How to Deal With Difficult Workers
Nearly all managers have encountered a difficult employee in their organizations.There are two types of difficult workers. The first category is those workers who have skill-based performance problems. This category of difficult employees can be dealt with by providing coaching and training. For instance, a front office employee may become a difficult worker simply because he/she lacks customer service skills. Such workers can be dealt with by training them on the necessary skills relevant to their role. In turn, they will give back to the organization by being productive and motivated to stay with the company because they know how to succeed in their job (Brinkman & Kirschner, 2006).
The second category of difficult workers is those who face performance issues that cannot be remedied through training. Such employees may be rude, always late in reporting to work, have attitude problems or lack the ability to get along well with other employees. These are behavioral problems that cannot be dealt with through training. These type of workers are the most problematic to manage (Brinkman & Kirschner, 2006). In dealing with these employees, Osif (2005) suggests that the most important thing for managers is to confront the action and not the individual.
Regardless of the type of difficult employees, managers and supervisors should take control of such situations whenever they arise. Liff (2007)argues that one of the major reasons why managers and supervisors are always hesitant to deal with difficult workers is because the actions taken can easily spin out of control. Sooner than later, a difficult employee may take legal action against the company under regulatory,contractual, or statutory protections. This can place the manager in a defensive position. As a result, the manager or supervisor may spend more of his time addressing a worker’s complaints, and he may regret why he acted in the first place.
In dealing with difficult workers, it is recommended that supervisors or managers should tackle the problem immediately it occurs. The longer the problem remains unaddressed, the more complex it becomes, leading to more issues, additional complaints, more supervisors’ time spent on the problem and more employees are drawn into the situation. With nearly all difficult workers, the best strategy is to tackle the problem head-on as soon as possible. In some instances, a counseling session with the problem employee is sufficient in determining the main cause of the problem and come up with a mutually agreeable solution. However, some problems are much deeper and call for much strong action.Under these circumstances, an employee must understand that the organization`s management is serious and committed toward changing his/her behavior. The difficult employee or employees should be equally informed and sign a warning letter indicating that in the event that he/she fails to change the unacceptable behavior, the company will terminate his/her employment relationship.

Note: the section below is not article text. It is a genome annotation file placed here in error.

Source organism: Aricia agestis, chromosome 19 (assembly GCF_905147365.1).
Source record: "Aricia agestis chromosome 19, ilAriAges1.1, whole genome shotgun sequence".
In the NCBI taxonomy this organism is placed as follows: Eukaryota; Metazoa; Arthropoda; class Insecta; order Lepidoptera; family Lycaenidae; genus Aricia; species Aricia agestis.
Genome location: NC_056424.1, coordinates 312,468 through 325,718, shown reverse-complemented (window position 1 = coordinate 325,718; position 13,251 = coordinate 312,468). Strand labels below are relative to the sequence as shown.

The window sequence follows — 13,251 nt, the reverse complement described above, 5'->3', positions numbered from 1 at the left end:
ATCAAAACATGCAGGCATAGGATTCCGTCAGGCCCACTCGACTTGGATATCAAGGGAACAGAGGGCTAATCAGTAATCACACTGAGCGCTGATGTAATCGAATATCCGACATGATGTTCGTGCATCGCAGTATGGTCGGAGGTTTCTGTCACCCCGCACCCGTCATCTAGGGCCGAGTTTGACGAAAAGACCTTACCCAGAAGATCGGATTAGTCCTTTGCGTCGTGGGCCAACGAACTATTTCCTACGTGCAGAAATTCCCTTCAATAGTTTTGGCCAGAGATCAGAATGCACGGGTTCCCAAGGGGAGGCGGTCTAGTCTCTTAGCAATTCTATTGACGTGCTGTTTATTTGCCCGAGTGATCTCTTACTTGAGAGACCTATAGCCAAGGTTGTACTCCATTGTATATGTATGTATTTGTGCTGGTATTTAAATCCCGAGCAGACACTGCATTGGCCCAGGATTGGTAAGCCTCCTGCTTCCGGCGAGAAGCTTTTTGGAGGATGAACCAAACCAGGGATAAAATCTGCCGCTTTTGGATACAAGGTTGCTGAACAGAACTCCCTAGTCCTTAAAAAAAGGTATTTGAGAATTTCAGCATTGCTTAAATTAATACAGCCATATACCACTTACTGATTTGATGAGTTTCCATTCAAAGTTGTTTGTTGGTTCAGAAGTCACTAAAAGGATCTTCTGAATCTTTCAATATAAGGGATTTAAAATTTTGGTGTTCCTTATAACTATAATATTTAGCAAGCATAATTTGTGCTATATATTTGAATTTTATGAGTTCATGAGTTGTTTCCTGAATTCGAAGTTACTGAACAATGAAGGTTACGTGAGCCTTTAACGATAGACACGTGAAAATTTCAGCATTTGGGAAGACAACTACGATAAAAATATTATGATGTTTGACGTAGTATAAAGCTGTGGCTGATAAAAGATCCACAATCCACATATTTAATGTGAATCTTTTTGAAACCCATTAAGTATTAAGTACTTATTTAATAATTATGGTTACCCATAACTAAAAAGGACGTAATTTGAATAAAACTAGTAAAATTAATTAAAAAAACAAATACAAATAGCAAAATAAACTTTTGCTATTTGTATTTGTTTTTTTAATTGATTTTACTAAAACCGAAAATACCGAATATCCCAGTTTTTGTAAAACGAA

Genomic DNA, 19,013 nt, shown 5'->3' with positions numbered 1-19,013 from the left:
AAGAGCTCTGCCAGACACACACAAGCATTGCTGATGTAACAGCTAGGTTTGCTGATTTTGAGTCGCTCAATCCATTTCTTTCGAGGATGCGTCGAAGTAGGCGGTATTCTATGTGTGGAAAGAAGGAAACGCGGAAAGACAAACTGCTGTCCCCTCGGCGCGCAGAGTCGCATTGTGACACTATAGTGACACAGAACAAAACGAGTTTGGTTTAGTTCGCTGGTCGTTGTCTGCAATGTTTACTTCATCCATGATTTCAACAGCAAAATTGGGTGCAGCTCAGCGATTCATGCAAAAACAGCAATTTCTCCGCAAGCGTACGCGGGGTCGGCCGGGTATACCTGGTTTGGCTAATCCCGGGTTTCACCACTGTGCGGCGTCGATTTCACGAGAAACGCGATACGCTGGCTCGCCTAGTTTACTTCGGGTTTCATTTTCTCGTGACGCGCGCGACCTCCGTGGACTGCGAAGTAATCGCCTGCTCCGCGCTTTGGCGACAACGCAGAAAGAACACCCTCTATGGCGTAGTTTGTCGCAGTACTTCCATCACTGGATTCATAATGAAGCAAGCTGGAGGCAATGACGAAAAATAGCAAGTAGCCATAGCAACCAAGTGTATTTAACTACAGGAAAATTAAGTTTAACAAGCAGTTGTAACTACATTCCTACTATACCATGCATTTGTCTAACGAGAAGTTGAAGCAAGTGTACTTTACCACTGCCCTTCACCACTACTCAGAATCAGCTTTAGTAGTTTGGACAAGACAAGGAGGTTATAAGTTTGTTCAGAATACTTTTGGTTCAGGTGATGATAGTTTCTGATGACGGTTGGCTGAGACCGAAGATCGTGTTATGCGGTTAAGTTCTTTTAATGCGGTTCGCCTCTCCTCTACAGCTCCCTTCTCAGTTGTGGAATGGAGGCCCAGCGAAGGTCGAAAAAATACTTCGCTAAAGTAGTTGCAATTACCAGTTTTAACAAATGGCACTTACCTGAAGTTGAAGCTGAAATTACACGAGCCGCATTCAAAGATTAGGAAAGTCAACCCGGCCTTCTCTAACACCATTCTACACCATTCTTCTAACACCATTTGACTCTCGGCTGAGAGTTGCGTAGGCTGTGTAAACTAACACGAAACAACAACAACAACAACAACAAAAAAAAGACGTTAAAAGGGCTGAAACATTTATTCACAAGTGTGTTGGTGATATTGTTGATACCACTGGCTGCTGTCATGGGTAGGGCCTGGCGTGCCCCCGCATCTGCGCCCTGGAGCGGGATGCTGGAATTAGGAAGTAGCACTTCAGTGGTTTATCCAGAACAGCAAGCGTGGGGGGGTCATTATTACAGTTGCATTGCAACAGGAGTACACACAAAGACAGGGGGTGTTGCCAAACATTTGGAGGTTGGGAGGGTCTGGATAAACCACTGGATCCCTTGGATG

Finally, dealing with difficult workers requires managers or supervisors to be effective in communication. Good communication techniques can improve on the manager-employee relationship and enhance employee productivity. A manager or a supervisor who does not know how to interact with the different employees under his control, can easily destroy team spirit and worsen the problems associated with difficult workers. Effective communication is central to addressing behavioral problems (Lilley, 2010). For example, one-on-one interaction between a manager and a difficult worker can help an employee attain a permanent change in behavior.
Brinkman, R. & Kirschner, R. (2006). Dealing with difficult people. New York: McGraw-Hill.
Liff, S. (2007).Managing government employees (1st ed.). New York: American Management Association.
Lilley, R. (2010).Dealing with difficult people. London: Kogan Page.
Osif, B. (2005). Manager’s bookshelf: Personality and the workplace: Difficult employees. Library Leadership and Management, 19(4), 212-217.